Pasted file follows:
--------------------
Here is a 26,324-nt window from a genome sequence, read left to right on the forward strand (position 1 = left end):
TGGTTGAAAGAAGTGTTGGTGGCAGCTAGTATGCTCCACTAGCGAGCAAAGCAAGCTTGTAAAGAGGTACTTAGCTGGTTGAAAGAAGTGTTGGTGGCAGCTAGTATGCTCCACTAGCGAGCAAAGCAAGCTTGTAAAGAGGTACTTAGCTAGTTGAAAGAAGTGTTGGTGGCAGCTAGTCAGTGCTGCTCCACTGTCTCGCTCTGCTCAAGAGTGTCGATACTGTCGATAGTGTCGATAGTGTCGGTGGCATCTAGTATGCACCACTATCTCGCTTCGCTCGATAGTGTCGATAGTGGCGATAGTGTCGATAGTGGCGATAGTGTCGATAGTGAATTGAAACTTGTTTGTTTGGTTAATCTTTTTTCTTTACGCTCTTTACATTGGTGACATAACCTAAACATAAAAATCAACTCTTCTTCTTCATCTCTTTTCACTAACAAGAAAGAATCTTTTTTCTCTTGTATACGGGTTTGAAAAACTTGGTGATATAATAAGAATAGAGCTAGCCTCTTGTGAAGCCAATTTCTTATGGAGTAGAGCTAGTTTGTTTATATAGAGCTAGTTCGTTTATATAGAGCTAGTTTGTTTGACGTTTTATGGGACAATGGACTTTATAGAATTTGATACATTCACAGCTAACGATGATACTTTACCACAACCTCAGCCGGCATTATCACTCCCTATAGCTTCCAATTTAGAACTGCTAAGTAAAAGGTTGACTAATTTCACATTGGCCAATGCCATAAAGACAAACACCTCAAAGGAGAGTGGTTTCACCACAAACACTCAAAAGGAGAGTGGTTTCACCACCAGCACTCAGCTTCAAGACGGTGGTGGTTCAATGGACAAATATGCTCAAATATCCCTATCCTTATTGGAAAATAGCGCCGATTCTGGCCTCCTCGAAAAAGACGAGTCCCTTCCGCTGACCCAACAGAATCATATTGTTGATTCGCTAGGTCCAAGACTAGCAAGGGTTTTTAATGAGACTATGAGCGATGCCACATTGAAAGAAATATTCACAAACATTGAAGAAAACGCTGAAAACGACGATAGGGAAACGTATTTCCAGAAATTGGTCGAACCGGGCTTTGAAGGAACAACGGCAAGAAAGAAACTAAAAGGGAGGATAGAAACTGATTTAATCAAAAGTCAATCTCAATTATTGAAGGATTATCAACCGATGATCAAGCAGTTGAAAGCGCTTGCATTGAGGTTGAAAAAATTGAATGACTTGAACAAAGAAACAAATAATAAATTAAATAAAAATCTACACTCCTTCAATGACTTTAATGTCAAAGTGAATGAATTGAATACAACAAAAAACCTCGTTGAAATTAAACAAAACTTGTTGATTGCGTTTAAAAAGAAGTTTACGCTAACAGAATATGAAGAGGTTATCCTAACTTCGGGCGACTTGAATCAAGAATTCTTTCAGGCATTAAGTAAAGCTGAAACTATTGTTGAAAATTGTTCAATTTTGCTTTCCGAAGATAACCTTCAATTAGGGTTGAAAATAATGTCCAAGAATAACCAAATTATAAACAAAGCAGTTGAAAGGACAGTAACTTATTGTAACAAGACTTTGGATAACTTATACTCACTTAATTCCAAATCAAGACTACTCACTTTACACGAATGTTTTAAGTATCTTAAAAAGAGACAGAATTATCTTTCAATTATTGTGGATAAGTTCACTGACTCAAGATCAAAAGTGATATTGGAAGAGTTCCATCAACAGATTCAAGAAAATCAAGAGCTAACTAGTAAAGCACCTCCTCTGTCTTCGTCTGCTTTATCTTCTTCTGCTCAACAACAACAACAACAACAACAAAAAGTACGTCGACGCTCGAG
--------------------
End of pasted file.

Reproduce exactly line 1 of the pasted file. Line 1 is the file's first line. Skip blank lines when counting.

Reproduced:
Here is a 26,324-nt window from a genome sequence, read left to right on the forward strand (position 1 = left end):